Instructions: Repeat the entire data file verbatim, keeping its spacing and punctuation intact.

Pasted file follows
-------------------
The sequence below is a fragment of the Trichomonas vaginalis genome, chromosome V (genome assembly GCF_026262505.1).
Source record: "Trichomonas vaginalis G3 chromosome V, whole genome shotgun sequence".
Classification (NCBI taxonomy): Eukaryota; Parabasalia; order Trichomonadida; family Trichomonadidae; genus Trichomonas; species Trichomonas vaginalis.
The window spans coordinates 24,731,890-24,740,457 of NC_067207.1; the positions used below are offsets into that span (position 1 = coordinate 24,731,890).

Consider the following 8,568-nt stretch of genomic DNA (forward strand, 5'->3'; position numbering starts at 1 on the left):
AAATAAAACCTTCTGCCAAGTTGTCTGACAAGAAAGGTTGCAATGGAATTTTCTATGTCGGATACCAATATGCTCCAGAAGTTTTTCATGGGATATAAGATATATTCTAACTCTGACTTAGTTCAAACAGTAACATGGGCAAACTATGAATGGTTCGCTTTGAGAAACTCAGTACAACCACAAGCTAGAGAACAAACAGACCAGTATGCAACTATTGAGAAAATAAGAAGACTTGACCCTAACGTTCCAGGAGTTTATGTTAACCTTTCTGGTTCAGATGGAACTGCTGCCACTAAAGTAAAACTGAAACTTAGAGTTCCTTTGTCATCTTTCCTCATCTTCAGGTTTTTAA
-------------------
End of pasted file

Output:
The sequence below is a fragment of the Trichomonas vaginalis genome, chromosome V (genome assembly GCF_026262505.1).
Source record: "Trichomonas vaginalis G3 chromosome V, whole genome shotgun sequence".
Classification (NCBI taxonomy): Eukaryota; Parabasalia; order Trichomonadida; family Trichomonadidae; genus Trichomonas; species Trichomonas vaginalis.
The window spans coordinates 24,731,890-24,740,457 of NC_067207.1; the positions used below are offsets into that span (position 1 = coordinate 24,731,890).

Consider the following 8,568-nt stretch of genomic DNA (forward strand, 5'->3'; position numbering starts at 1 on the left):
AAATAAAACCTTCTGCCAAGTTGTCTGACAAGAAAGGTTGCAATGGAATTTTCTATGTCGGATACCAATATGCTCCAGAAGTTTTTCATGGGATATAAGATATATTCTAACTCTGACTTAGTTCAAACAGTAACATGGGCAAACTATGAATGGTTCGCTTTGAGAAACTCAGTACAACCACAAGCTAGAGAACAAACAGACCAGTATGCAACTATTGAGAAAATAAGAAGACTTGACCCTAACGTTCCAGGAGTTTATGTTAACCTTTCTGGTTCAGATGGAACTGCTGCCACTAAAGTAAAACTGAAACTTAGAGTTCCTTTGTCATCTTTCCTCATCTTCAGGTTTTTAA